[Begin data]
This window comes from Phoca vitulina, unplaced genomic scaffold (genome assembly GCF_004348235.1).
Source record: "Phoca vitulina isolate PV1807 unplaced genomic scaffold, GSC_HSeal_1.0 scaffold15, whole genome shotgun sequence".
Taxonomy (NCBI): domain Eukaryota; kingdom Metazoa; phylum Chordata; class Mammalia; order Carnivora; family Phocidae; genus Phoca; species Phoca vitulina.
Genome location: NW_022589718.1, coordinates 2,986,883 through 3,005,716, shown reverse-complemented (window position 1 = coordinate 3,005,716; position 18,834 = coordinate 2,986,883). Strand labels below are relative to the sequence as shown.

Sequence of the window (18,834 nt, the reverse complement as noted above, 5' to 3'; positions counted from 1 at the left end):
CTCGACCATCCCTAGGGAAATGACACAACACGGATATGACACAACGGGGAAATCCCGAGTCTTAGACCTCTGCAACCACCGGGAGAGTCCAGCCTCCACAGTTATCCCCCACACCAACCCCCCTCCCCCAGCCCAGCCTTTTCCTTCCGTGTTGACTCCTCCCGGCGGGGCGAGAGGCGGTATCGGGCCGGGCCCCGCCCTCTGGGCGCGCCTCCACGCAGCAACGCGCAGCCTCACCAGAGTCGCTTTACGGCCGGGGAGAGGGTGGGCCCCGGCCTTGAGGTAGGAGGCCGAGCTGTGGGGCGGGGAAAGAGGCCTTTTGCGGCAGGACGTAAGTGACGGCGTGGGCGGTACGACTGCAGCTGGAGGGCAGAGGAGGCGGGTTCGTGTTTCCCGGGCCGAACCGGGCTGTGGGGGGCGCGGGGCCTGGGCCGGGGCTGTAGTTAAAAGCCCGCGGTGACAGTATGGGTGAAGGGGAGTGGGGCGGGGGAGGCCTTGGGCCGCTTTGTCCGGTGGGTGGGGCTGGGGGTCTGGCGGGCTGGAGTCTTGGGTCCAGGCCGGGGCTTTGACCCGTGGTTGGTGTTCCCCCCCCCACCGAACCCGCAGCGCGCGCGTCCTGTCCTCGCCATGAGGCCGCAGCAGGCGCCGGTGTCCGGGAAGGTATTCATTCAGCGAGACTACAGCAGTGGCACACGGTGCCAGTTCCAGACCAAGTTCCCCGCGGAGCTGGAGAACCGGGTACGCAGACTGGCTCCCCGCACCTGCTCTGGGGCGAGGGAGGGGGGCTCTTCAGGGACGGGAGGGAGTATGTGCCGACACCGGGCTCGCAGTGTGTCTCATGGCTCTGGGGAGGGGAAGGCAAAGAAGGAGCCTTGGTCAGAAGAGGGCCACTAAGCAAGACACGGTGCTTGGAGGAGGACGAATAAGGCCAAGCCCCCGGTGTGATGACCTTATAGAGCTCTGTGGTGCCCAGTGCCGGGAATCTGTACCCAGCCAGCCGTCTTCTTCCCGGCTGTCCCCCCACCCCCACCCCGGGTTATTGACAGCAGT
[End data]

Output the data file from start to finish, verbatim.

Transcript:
This window comes from Phoca vitulina, unplaced genomic scaffold (genome assembly GCF_004348235.1).
Source record: "Phoca vitulina isolate PV1807 unplaced genomic scaffold, GSC_HSeal_1.0 scaffold15, whole genome shotgun sequence".
Taxonomy (NCBI): domain Eukaryota; kingdom Metazoa; phylum Chordata; class Mammalia; order Carnivora; family Phocidae; genus Phoca; species Phoca vitulina.
Genome location: NW_022589718.1, coordinates 2,986,883 through 3,005,716, shown reverse-complemented (window position 1 = coordinate 3,005,716; position 18,834 = coordinate 2,986,883). Strand labels below are relative to the sequence as shown.

Sequence of the window (18,834 nt, the reverse complement as noted above, 5' to 3'; positions counted from 1 at the left end):
CTCGACCATCCCTAGGGAAATGACACAACACGGATATGACACAACGGGGAAATCCCGAGTCTTAGACCTCTGCAACCACCGGGAGAGTCCAGCCTCCACAGTTATCCCCCACACCAACCCCCCTCCCCCAGCCCAGCCTTTTCCTTCCGTGTTGACTCCTCCCGGCGGGGCGAGAGGCGGTATCGGGCCGGGCCCCGCCCTCTGGGCGCGCCTCCACGCAGCAACGCGCAGCCTCACCAGAGTCGCTTTACGGCCGGGGAGAGGGTGGGCCCCGGCCTTGAGGTAGGAGGCCGAGCTGTGGGGCGGGGAAAGAGGCCTTTTGCGGCAGGACGTAAGTGACGGCGTGGGCGGTACGACTGCAGCTGGAGGGCAGAGGAGGCGGGTTCGTGTTTCCCGGGCCGAACCGGGCTGTGGGGGGCGCGGGGCCTGGGCCGGGGCTGTAGTTAAAAGCCCGCGGTGACAGTATGGGTGAAGGGGAGTGGGGCGGGGGAGGCCTTGGGCCGCTTTGTCCGGTGGGTGGGGCTGGGGGTCTGGCGGGCTGGAGTCTTGGGTCCAGGCCGGGGCTTTGACCCGTGGTTGGTGTTCCCCCCCCCACCGAACCCGCAGCGCGCGCGTCCTGTCCTCGCCATGAGGCCGCAGCAGGCGCCGGTGTCCGGGAAGGTATTCATTCAGCGAGACTACAGCAGTGGCACACGGTGCCAGTTCCAGACCAAGTTCCCCGCGGAGCTGGAGAACCGGGTACGCAGACTGGCTCCCCGCACCTGCTCTGGGGCGAGGGAGGGGGGCTCTTCAGGGACGGGAGGGAGTATGTGCCGACACCGGGCTCGCAGTGTGTCTCATGGCTCTGGGGAGGGGAAGGCAAAGAAGGAGCCTTGGTCAGAAGAGGGCCACTAAGCAAGACACGGTGCTTGGAGGAGGACGAATAAGGCCAAGCCCCCGGTGTGATGACCTTATAGAGCTCTGTGGTGCCCAGTGCCGGGAATCTGTACCCAGCCAGCCGTCTTCTTCCCGGCTGTCCCCCCACCCCCACCCCGGGTTATTGACAGCAGT